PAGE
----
A reassuring article appeared in Coaching: An International Journal of Theory, Research and Practice recently. The authors, Müller, Kotte and Möller, carried out an online survey of coaches working in Germany, Austria and Switzerland (110 in total; of whom 75% were self-employed.
The coaches were asked about different aspects of life satisfaction (concerning their job, financial situation, and leisure time) and work-related mental strain (i.e., cognitive and emotional strain). Compared to German population norm scores (including both employed and self-employed working individuals), coaches show higher satisfaction with their job and leisure time, and less work-related mental strain.

Particularly interesting though is the impact of coaching supervision on job satisfaction. For average levels of mental strain, job satisfaction is on an average level as well, whether with use of supervision or without. With increasing mental strain, however, coaches with supervision show significantly more job satisfaction than those without supervision.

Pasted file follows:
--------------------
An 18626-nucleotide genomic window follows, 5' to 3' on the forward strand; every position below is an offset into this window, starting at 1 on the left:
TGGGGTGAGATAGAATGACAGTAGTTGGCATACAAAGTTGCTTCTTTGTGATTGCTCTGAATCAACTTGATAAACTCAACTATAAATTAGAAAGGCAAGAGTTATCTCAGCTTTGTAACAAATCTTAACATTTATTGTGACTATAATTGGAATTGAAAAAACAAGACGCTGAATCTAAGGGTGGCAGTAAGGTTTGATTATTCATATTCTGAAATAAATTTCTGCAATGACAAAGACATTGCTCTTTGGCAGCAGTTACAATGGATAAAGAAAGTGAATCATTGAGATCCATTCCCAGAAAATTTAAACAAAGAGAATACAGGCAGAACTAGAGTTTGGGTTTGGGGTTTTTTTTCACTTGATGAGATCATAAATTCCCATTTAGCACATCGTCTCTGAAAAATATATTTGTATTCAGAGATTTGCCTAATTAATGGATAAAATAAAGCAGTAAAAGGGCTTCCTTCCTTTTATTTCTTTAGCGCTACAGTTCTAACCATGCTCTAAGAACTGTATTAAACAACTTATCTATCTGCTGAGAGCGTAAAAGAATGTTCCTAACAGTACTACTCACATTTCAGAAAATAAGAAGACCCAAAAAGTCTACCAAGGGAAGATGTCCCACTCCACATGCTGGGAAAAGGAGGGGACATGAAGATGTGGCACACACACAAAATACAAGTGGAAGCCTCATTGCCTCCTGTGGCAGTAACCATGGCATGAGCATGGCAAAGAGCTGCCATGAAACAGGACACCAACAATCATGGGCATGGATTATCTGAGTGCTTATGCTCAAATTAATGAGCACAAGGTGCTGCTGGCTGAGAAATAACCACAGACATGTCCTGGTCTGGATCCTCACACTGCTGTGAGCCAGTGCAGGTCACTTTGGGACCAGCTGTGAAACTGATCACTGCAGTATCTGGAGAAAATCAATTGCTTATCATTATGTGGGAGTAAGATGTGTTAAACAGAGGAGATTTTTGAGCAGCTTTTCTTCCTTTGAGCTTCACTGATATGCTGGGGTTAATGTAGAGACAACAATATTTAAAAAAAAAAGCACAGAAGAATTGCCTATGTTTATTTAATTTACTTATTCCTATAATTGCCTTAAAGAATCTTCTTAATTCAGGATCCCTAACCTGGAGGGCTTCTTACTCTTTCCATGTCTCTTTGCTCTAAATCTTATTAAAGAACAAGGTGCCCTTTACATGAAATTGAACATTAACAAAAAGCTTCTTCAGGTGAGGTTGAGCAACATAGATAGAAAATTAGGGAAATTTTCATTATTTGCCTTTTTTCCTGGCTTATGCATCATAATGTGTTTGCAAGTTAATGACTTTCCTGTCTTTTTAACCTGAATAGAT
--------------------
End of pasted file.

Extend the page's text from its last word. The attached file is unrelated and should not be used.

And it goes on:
Although it is hard to imagine, the implication of the research is that if a coach is working in an environment where they are not experiencing any mental strain at all, indeed life is going swimmingly well, then supervision can make them feel less satisfied!

(Ref: Müller, A. A., Kotte, S., & Möller, H. (2020). Coach and no regrets about it: On the life satisfaction, work-related mental strain, and use of supervision of workplace coaches. Coaching: An International Journal of Theory, Research and Practice, 13(1), 16–29. https://doi.org/10.1080/17521882.2019.1636841)